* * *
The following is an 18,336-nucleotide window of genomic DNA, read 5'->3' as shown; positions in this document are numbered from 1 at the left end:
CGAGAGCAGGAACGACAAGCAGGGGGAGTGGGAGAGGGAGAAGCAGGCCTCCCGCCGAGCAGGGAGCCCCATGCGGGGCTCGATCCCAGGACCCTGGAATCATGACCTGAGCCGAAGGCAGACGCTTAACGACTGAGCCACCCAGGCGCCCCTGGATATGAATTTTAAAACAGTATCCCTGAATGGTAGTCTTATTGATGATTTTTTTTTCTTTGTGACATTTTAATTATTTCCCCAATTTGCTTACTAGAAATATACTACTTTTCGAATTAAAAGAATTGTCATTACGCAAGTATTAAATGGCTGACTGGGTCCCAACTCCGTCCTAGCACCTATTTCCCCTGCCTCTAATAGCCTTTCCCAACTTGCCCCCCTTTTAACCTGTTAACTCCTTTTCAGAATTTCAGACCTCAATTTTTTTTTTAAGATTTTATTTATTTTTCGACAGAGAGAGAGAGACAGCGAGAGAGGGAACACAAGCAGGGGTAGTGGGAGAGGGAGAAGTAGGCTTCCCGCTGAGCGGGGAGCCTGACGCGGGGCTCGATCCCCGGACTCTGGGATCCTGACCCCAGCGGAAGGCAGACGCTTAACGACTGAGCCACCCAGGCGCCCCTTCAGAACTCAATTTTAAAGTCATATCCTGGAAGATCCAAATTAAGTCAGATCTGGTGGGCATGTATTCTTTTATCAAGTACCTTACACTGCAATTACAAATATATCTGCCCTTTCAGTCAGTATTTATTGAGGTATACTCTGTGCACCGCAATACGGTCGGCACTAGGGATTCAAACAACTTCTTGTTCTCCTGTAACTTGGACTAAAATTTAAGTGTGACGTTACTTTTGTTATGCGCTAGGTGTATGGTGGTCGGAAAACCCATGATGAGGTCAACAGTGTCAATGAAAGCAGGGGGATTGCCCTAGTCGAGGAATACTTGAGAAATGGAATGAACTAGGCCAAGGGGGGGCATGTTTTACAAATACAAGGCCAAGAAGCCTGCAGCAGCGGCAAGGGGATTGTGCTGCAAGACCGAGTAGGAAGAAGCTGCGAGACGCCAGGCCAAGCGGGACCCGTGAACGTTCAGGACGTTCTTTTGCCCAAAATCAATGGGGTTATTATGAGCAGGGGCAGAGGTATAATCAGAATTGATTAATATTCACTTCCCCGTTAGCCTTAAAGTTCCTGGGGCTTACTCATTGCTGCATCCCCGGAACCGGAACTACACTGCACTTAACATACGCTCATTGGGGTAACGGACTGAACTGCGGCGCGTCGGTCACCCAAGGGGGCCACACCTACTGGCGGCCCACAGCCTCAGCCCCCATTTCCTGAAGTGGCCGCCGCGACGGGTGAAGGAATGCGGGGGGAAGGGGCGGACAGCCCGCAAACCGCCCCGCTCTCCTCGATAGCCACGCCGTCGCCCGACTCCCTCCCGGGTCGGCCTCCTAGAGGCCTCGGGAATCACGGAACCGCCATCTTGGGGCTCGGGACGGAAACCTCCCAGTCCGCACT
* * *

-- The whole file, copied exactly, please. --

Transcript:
The following is an 18,336-nucleotide window of genomic DNA, read 5'->3' as shown; positions in this document are numbered from 1 at the left end:
CGAGAGCAGGAACGACAAGCAGGGGGAGTGGGAGAGGGAGAAGCAGGCCTCCCGCCGAGCAGGGAGCCCCATGCGGGGCTCGATCCCAGGACCCTGGAATCATGACCTGAGCCGAAGGCAGACGCTTAACGACTGAGCCACCCAGGCGCCCCTGGATATGAATTTTAAAACAGTATCCCTGAATGGTAGTCTTATTGATGATTTTTTTTTCTTTGTGACATTTTAATTATTTCCCCAATTTGCTTACTAGAAATATACTACTTTTCGAATTAAAAGAATTGTCATTACGCAAGTATTAAATGGCTGACTGGGTCCCAACTCCGTCCTAGCACCTATTTCCCCTGCCTCTAATAGCCTTTCCCAACTTGCCCCCCTTTTAACCTGTTAACTCCTTTTCAGAATTTCAGACCTCAATTTTTTTTTTAAGATTTTATTTATTTTTCGACAGAGAGAGAGAGACAGCGAGAGAGGGAACACAAGCAGGGGTAGTGGGAGAGGGAGAAGTAGGCTTCCCGCTGAGCGGGGAGCCTGACGCGGGGCTCGATCCCCGGACTCTGGGATCCTGACCCCAGCGGAAGGCAGACGCTTAACGACTGAGCCACCCAGGCGCCCCTTCAGAACTCAATTTTAAAGTCATATCCTGGAAGATCCAAATTAAGTCAGATCTGGTGGGCATGTATTCTTTTATCAAGTACCTTACACTGCAATTACAAATATATCTGCCCTTTCAGTCAGTATTTATTGAGGTATACTCTGTGCACCGCAATACGGTCGGCACTAGGGATTCAAACAACTTCTTGTTCTCCTGTAACTTGGACTAAAATTTAAGTGTGACGTTACTTTTGTTATGCGCTAGGTGTATGGTGGTCGGAAAACCCATGATGAGGTCAACAGTGTCAATGAAAGCAGGGGGATTGCCCTAGTCGAGGAATACTTGAGAAATGGAATGAACTAGGCCAAGGGGGGGCATGTTTTACAAATACAAGGCCAAGAAGCCTGCAGCAGCGGCAAGGGGATTGTGCTGCAAGACCGAGTAGGAAGAAGCTGCGAGACGCCAGGCCAAGCGGGACCCGTGAACGTTCAGGACGTTCTTTTGCCCAAAATCAATGGGGTTATTATGAGCAGGGGCAGAGGTATAATCAGAATTGATTAATATTCACTTCCCCGTTAGCCTTAAAGTTCCTGGGGCTTACTCATTGCTGCATCCCCGGAACCGGAACTACACTGCACTTAACATACGCTCATTGGGGTAACGGACTGAACTGCGGCGCGTCGGTCACCCAAGGGGGCCACACCTACTGGCGGCCCACAGCCTCAGCCCCCATTTCCTGAAGTGGCCGCCGCGACGGGTGAAGGAATGCGGGGGGAAGGGGCGGACAGCCCGCAAACCGCCCCGCTCTCCTCGATAGCCACGCCGTCGCCCGACTCCCTCCCGGGTCGGCCTCCTAGAGGCCTCGGGAATCACGGAACCGCCATCTTGGGGCTCGGGACGGAAACCTCCCAGTCCGCACT